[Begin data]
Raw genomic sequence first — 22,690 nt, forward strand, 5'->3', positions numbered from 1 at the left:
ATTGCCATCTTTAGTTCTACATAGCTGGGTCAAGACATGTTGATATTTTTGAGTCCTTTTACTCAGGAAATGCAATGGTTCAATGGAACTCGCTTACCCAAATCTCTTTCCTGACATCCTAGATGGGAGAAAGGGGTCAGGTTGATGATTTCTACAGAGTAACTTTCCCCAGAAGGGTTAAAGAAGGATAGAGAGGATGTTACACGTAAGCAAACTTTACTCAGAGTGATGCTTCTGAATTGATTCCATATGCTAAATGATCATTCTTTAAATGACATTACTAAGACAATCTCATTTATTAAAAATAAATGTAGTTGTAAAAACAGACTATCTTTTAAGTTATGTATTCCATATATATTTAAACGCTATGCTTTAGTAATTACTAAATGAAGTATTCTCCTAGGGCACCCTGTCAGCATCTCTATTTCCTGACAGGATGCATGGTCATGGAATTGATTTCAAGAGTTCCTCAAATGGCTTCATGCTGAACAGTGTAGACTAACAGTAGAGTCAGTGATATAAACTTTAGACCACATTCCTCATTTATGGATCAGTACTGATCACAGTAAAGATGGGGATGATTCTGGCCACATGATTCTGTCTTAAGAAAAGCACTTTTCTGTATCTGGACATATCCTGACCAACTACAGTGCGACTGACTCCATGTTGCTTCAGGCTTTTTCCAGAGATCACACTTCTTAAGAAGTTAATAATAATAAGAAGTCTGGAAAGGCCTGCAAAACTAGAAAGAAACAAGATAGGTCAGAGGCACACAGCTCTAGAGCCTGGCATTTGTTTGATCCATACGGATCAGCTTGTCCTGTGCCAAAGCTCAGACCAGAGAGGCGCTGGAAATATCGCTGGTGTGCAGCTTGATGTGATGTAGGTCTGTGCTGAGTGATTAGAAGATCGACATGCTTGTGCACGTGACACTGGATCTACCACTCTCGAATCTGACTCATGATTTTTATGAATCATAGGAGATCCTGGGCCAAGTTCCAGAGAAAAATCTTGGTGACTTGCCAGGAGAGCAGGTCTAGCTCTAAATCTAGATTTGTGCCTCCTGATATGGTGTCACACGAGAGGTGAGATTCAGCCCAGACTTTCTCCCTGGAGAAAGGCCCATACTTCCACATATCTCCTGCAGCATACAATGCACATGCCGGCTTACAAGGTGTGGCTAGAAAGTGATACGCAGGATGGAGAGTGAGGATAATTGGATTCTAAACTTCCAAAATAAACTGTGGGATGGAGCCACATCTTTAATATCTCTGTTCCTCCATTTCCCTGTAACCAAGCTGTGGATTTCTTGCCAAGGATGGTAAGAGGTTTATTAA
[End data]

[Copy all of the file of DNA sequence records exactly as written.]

Raw genomic sequence first — 22,690 nt, forward strand, 5'->3', positions numbered from 1 at the left:
ATTGCCATCTTTAGTTCTACATAGCTGGGTCAAGACATGTTGATATTTTTGAGTCCTTTTACTCAGGAAATGCAATGGTTCAATGGAACTCGCTTACCCAAATCTCTTTCCTGACATCCTAGATGGGAGAAAGGGGTCAGGTTGATGATTTCTACAGAGTAACTTTCCCCAGAAGGGTTAAAGAAGGATAGAGAGGATGTTACACGTAAGCAAACTTTACTCAGAGTGATGCTTCTGAATTGATTCCATATGCTAAATGATCATTCTTTAAATGACATTACTAAGACAATCTCATTTATTAAAAATAAATGTAGTTGTAAAAACAGACTATCTTTTAAGTTATGTATTCCATATATATTTAAACGCTATGCTTTAGTAATTACTAAATGAAGTATTCTCCTAGGGCACCCTGTCAGCATCTCTATTTCCTGACAGGATGCATGGTCATGGAATTGATTTCAAGAGTTCCTCAAATGGCTTCATGCTGAACAGTGTAGACTAACAGTAGAGTCAGTGATATAAACTTTAGACCACATTCCTCATTTATGGATCAGTACTGATCACAGTAAAGATGGGGATGATTCTGGCCACATGATTCTGTCTTAAGAAAAGCACTTTTCTGTATCTGGACATATCCTGACCAACTACAGTGCGACTGACTCCATGTTGCTTCAGGCTTTTTCCAGAGATCACACTTCTTAAGAAGTTAATAATAATAAGAAGTCTGGAAAGGCCTGCAAAACTAGAAAGAAACAAGATAGGTCAGAGGCACACAGCTCTAGAGCCTGGCATTTGTTTGATCCATACGGATCAGCTTGTCCTGTGCCAAAGCTCAGACCAGAGAGGCGCTGGAAATATCGCTGGTGTGCAGCTTGATGTGATGTAGGTCTGTGCTGAGTGATTAGAAGATCGACATGCTTGTGCACGTGACACTGGATCTACCACTCTCGAATCTGACTCATGATTTTTATGAATCATAGGAGATCCTGGGCCAAGTTCCAGAGAAAAATCTTGGTGACTTGCCAGGAGAGCAGGTCTAGCTCTAAATCTAGATTTGTGCCTCCTGATATGGTGTCACACGAGAGGTGAGATTCAGCCCAGACTTTCTCCCTGGAGAAAGGCCCATACTTCCACATATCTCCTGCAGCATACAATGCACATGCCGGCTTACAAGGTGTGGCTAGAAAGTGATACGCAGGATGGAGAGTGAGGATAATTGGATTCTAAACTTCCAAAATAAACTGTGGGATGGAGCCACATCTTTAATATCTCTGTTCCTCCATTTCCCTGTAACCAAGCTGTGGATTTCTTGCCAAGGATGGTAAGAGGTTTATTAA